Right to Work would be great for Delaware

November 28, 2017

It's time to support the Sussex County Council right-to-work ordinance. Recently the 14th Democratic Party Committee wrote a letter urging citizens to lash out at right to work. There were several problems with their statements. They claim the Supreme Court has already ruled that no worker may be forced to join a union.

This is false. The Supreme Court dealt a limited setback to organized labor, ruling that personal home-care employees in Illinois cannot be forced to pay union dues. But the justices refrained from extending the ruling to all public-sector workers.
The comment that hard, unbiased data is scarce is also false.

There are currently 28 right-to-work states. Within these states, trade unions are specifically barred from entering into an agreement with employers such that new hires would have to join their union or pay union dues as a condition of employment.

These laws protect employees from being compelled to belong to a union. There are a number of arguments in favor of right to work. (1) It respects an individual's constitutional right to freedom of association. (2) States that don't have forced unionism have lower unemployment rates than states that haven't adopted this legislation. (3) 'Right-to-work' states have higher economic growth due to increased job creation. (4) Political contributions made by unions are not always representative of union workers. (5) Organized labor has thrown its weight behind the little-known Employee Free Choice Act. This misnamed bill abolishes secret-ballot organizing elections and allows unions to press workers to publicly sign a union representation contract.

In 2008 a walkout by 27,000 assembly line workers shut down Boeing in Seattle. The strike cost the union members an average of $7,000 in base pay and cost the company $100 million per day in revenue and penalties with the postponement of delivery of 3,700 jets on backorder.

In 2011, Boeing made the decision not to open a second plant in Seattle and opened up a $750 million plant in North Charleston, S.C., a right-to-work state. Since then, Boeing workers have overwhelmingly rejected union organization at the plant. They did not do this because they were treated unfairly.

Tesla Motors announced plans to open a new battery factory in 2017. The facility, which will hire more than 6,500 people when it opens, will manufacture lithium-ion batteries.

The location for the new facility, which the company is dubbing the Gigafactory​, has yet to be decided, but Nevada, Arizona, and Texas are all being considered. (Not California, where they are based.) All right-to-work states. Tesla will be investing $2 billion into the 10 million-square-foot project.

Tyson Foods plans to build a new chicken production complex in right-to-work Tennessee, a $300 million project that will create 1,500 jobs when it begins operations in late 2019.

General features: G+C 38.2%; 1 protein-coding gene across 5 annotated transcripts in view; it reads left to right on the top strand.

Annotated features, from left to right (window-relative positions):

The statement that right to work would not attract business to our community here in Delaware is also false.

Charles Daniel, president of the Caesar Rodney Institute, a Delaware-based free-market think tank, explains how passage of right to work in Delaware would put the First State in a great position.

No state north or east of Delaware is right to work. Delaware could become the magnet and the only state in the entire region with a right-to-work law.

Passage of right to work in Sussex County would have an outsized impact due to the state's geography (Anthony Wedo, CEO, Greenville-based Premier Restaurant Group) due to its strategic location between Philadelphia and Washington, D.C.

Delaware has not had a strategic plan since the Banking Act of 1982. Right to work could be the foundation for the future.
In addition, the comment that such an ordinance is not within council's jurisdiction to consider is also false.

Two Delaware lawyers, Theodore Kittila, a lawyer representing Caesar Rodney Institute, and Kevin Fasic, a Wilmington-based lawyer, have explained to Sussex County Council, the constitutionality of local right-to-work laws was recently confirmed by the U.S. Court of Appeals for the 6th District, issuing a ruling in November 2016 upholding the constitutionality of Kentucky's local right-to-work laws.

The U.S. Supreme Court recently announced Oct. 2, that the highest court in the nation will not take up a challenge to the Sixth Court's ruling, putting the matter to rest.

Ask yourself this final question. What manufacturing facilities or large employers are scheduled to come to Delaware?
Do your research and let your county representative know that you support right to work.

Eileen Baty


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